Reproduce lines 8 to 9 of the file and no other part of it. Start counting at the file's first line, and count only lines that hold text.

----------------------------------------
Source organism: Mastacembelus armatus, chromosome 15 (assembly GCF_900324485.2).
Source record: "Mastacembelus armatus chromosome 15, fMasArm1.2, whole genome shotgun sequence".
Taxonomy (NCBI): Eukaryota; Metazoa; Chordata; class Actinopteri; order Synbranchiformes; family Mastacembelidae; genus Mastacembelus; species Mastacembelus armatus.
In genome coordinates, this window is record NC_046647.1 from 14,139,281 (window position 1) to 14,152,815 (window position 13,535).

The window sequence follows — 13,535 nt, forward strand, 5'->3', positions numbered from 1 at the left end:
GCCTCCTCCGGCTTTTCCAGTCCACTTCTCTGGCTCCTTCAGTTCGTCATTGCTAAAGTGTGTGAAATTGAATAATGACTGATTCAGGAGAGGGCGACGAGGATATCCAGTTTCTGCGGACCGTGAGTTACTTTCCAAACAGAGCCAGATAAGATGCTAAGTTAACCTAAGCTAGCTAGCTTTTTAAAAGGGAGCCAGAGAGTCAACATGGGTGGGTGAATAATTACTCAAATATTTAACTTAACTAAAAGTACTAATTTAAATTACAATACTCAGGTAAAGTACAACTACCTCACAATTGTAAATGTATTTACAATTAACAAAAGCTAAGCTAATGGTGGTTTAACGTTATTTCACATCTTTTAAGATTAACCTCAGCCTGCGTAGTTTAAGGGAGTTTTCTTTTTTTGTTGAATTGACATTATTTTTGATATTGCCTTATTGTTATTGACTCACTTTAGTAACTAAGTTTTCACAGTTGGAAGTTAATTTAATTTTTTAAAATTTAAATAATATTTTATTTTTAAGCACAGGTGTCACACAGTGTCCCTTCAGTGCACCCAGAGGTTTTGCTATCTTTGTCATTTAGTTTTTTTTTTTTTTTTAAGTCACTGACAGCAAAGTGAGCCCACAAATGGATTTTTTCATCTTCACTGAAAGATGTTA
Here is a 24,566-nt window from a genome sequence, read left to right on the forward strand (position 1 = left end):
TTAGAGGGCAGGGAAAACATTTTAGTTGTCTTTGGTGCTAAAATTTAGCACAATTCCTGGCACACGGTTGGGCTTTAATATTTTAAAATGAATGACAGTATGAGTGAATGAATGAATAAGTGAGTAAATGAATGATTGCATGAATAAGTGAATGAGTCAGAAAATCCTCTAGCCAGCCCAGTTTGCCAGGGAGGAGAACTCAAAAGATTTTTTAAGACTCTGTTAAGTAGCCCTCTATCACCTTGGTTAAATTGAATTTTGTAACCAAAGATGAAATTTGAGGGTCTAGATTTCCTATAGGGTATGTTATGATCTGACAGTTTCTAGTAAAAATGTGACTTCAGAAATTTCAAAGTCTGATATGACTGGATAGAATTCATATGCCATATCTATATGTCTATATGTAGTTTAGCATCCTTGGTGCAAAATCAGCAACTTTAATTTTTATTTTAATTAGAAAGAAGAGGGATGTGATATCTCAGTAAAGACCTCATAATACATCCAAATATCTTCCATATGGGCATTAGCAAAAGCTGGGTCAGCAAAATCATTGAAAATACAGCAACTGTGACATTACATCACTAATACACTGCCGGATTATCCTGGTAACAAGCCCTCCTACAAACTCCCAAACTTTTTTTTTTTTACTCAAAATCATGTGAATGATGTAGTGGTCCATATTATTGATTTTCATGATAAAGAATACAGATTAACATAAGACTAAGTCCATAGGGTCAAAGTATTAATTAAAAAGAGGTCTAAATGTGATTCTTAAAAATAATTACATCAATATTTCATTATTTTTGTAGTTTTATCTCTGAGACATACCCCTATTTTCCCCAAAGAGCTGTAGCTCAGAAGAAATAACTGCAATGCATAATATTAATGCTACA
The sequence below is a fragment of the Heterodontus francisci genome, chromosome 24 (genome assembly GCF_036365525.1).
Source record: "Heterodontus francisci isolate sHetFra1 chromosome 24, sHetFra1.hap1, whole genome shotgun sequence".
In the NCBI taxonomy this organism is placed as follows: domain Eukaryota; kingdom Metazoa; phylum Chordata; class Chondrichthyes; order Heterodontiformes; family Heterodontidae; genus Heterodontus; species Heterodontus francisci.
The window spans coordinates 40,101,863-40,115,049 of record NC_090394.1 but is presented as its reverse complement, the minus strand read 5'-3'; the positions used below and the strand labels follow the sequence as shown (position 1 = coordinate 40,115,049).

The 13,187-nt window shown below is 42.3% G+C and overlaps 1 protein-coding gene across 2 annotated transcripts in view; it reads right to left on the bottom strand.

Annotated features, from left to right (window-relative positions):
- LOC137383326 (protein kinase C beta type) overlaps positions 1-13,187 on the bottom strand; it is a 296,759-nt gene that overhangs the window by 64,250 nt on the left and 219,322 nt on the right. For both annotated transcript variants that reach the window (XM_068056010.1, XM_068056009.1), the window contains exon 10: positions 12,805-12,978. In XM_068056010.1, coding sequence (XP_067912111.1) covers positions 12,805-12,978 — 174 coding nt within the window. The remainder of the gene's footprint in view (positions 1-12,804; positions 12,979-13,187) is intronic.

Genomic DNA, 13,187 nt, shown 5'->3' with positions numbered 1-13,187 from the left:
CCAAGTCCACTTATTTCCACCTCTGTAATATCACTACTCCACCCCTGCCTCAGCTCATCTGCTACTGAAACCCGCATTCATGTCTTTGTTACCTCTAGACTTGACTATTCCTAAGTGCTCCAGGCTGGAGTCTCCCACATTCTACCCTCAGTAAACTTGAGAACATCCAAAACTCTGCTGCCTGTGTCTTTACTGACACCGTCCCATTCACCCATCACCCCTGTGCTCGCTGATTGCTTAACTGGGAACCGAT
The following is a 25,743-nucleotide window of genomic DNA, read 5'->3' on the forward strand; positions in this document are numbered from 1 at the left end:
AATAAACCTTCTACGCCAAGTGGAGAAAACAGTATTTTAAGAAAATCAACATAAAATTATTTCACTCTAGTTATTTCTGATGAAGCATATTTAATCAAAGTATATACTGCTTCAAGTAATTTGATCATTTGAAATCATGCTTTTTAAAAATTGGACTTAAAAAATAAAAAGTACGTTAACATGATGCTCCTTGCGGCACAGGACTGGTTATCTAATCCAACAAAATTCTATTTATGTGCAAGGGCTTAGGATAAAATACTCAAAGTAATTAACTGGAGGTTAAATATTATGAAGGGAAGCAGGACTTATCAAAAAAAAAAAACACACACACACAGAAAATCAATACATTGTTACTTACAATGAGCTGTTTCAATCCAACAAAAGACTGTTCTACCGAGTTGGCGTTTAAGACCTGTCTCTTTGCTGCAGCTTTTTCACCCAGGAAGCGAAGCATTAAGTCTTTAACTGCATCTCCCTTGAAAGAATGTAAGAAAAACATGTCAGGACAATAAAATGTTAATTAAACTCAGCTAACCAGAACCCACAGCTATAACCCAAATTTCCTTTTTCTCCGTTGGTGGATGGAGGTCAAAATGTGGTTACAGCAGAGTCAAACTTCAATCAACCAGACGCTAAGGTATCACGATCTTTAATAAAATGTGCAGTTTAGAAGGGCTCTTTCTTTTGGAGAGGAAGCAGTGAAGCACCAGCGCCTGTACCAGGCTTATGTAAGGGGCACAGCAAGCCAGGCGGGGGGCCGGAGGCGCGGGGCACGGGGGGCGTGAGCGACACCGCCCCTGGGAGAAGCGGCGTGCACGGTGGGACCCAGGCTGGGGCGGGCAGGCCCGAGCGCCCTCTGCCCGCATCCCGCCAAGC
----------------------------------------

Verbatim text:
TTAGAGGGCAGGGAAAACATTTTAGTTGTCTTTGGTGCTAAAATTTAGCACAATTCCTGGCACACGGTTGGGCTTTAATATTTTAAAATGAATGACAGTATGAGTGAATGAATGAATAAGTGAGTAAATGAATGATTGCATGAATAAGTGAATGAGTCAGAAAATCCTCTAGCCAGCCCAGTTTGCCAGGGAGGAGAACTCAAAAGATTTTTTAAGACTCTGTTAAGTAGCCCTCTATCACCTTGGTTAAATTGAATTTTGTAACCAAAGATGAAATTTGAGGGTCTAGATTTCCTATAGGGTATGTTATGATCTGACAGTTTCTAGTAAAAATGTGACTTCAGAAATTTCAAAGTCTGATATGACTGGATAGAATTCATATGCCATATCTATATGTCTATATGTAGTTTAGCATCCTTGGTGCAAAATCAGCAACTTTAATTTTTATTTTAATTAGAAAGAAGAGGGATGTGATATCTCAGTAAAGACCTCATAATACATCCAAATATCTTCCATATGGGCATTAGCAAAAGCTGGGTCAGCAAAATCATTGAAAATACAGCAACTGTGACATTACATCACTAATACACTGCCGGATTATCCTGGTAACAAGCCCTCCTACAAACTCCCAAACTTTTTTTTTTTTACTCAAAATCATGTGAATGATGTAGTGGTCCATATTATTGATTTTCATGATAAAGAATACAGATTAACATAAGACTAAGTCCATAGGGTCAAAGTATTAATTAAAAAGAGGTCTAAATGTGATTCTTAAAAATAATTACATCAATATTTCATTATTTTTGTAGTTTTATCTCTGAGACATACCCCTATTTTCCCCAAAGAGCTGTAGCTCAGAAGAAATAACTGCAATGCATAATATTAATGCTACA
The sequence below is a fragment of the Heterodontus francisci genome, chromosome 24 (genome assembly GCF_036365525.1).